Was the arrival of a significant number of British artists on the American music charts in 1964 and 1965 actually an “invasion?” Was it the introduction of a new sound that replaced American rock and roll? Were the careers of popular American artists halted by the British bands? Or was this new sound really just original American rock and roll repackaged and the decline of many American artists just the natural attrition in the world of popular music?
When Americans first heard the Beatles chanting “yeah, yeah, yeah,” they rushed to buy these new sounding records. The implication is that there was nothing like it for them to buy from American artists because American rock and roll of the early 1960’s had become bland and American teenagers were longing for something new, something more energetic, something more akin to the rebellious attitude of the rock and roll pioneers. With their “cheeky” attitude (as expressed by the British), their unconventional haircuts, their self-assured stage presence, their booming guitars and vocal harmonies, the four Brits were just what the doctor ordered for this supposed malaise that then populated the American music charts.
But while the pre-Beatles music of the American Billboard Hot 100 might have included what some have called the “treacle” period of rock and roll (bland and syrupy), there was certainly some very credible rock and roll on the charts of 1963. A look at the Billboard top ten from the year end chart for 1963 clearly shows that American rock and roll wasn’t dead. The top two records, “Sugar Shack” and “Surfin’ U.S.A.” would stand up against the best records of any year. The Chiffons’ “He’s So Fine” is a forerunner of the great Motown records that were on the horizon and “Fingertips” is a fine example of the r&b side of rock and roll. The Impression’s “It’s All Right” is soul music at its finest. Other great examples of classic rock and roll from the 1963 top 100: “Wipeout” by The Surfaris (#20); “Walk Like a Man” by The Four Seasons (#24); “Surf City” by Jan & Dean (#28); “Everybody” by Tommy Roe (#38); “Be My Baby” by The Ronettes (#45); “Mean Woman Blues” by Roy Orbison (#46); “Da Doo Ron Ron” by The Crystals (#56); “Devil in Disguise” by Elvis Presley (#69); “Baby Workout” by Jackie Wilson (#71); “Ring of Fire” by Johnny Cash (#80); “Another Saturday Night” (#88) by Sam Cooke. And then there was “Louie Louie” by The Kingsmen. Due to it being released late in 1963, it failed to make Billboard’s year end top 100 (it was #99 for 1964). But it is one of the most recognizable records of the era and was listed as #54 when Rolling Stone magazine compiled a “500 Greatest of All Time” in 2004. Rock and roll was doing just fine in the U.S. prior to the arrival of the Brits.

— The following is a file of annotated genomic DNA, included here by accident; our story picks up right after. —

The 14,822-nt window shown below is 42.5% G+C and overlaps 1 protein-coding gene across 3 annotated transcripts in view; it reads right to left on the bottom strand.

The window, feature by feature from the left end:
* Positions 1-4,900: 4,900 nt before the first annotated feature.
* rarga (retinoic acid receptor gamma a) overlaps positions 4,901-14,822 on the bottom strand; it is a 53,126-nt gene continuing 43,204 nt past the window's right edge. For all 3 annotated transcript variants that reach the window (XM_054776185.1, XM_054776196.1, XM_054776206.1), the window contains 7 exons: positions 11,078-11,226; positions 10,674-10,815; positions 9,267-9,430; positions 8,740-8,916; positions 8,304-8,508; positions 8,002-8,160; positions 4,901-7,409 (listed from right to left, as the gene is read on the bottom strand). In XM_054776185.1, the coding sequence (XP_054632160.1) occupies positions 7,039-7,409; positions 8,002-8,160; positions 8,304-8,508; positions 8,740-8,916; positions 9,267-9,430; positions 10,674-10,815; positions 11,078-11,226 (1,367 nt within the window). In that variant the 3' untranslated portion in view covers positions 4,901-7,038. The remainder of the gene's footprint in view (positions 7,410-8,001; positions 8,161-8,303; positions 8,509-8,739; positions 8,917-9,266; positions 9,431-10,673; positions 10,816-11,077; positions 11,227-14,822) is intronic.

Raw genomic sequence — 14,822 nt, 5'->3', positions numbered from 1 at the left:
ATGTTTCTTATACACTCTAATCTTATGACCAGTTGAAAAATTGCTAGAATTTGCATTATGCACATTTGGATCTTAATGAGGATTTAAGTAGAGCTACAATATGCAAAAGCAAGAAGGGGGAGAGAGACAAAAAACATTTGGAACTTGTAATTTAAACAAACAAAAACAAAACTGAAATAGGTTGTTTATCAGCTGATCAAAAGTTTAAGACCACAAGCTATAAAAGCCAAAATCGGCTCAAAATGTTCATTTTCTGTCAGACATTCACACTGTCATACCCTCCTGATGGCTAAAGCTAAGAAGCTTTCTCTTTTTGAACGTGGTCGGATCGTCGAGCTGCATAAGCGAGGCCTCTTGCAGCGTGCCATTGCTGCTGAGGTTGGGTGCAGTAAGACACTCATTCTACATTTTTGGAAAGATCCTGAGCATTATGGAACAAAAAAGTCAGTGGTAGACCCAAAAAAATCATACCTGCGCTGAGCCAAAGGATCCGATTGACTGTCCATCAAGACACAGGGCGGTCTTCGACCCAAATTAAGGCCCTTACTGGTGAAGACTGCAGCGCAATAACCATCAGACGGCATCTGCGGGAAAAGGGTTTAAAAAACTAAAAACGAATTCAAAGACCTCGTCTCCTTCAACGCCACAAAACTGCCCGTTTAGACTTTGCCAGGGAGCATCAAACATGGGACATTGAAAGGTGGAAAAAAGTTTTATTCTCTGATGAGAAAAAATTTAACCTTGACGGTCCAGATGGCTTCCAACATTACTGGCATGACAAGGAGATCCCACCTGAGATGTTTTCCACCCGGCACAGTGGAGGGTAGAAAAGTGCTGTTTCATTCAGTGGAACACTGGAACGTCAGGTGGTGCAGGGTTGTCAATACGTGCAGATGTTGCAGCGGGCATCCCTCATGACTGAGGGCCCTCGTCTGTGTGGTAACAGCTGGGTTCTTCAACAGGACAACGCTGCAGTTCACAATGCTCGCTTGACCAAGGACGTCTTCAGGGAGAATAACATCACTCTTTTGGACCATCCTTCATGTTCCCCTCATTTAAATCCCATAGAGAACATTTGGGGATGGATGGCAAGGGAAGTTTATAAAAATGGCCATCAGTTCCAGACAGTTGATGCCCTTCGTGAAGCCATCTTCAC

It is often asserted that the British Invasion re-energized American rock and roll because it was a new sound. But even The Beatles themselves acknowledged that the music they were producing in 1964 was not really new. In fact, they gave credit to the American rock and roll artists who they were imitating. The “new” sound was really a reintroduction of the rock and roll of the mid 1950’s. While the music of 1963 was still predominantly rock and roll, much of it had a lighter touch than earlier records. Over the years, much of rock and roll music had grown away from its rawer rhythm & blues roots as it appealed more to main stream tastes. The compositions performed by The Beatles were more in line with 1963’s The Dovell’s “You Can’t Sit Down” than Bobby Vee’s “The Night Has A Thousand Eyes.”
In fact, a significant amount of the British Invasion was a recycling of earlier American rock and roll. All three of The Searcher’s top twenty hits were remakes: “Needles and Pins” (#13, 1964) from Jackie DeShannon in 1963, “Don’t Throw Your Love Away” (#16, 1964) from The Orlons in 1963, and “Love Potion Number Nine” (#3, 1965) from The Clovers in 1959. The Dave Clark Five had a number of original compositions make it on the U.S. chart, but they also revived some earlier rock and roll with “Do You Love Me” (#11, 1964) from The Contours’ 1963 hit and “I Like It Like That” (#7, 1965) from Chris Kenner’s 1961 hit. The Beatles also did some remakes, the most successful being “Twist and Shout” (#2, 1964) from The Isley Brothers’ 1962 hit. On their first Vee Jay album released in the U.S. The Beatles also used an Arthur Alexander song from 1962, “Anna,” a Gerry Goffin / Carole King composition originally released by The Cookies in 1962, “Chains,” a Burt Bacharach song which was a hit for The Shirelles in 1963, “Baby It’s You,” and “A Taste of Honey” a Broadway show tune from 1962.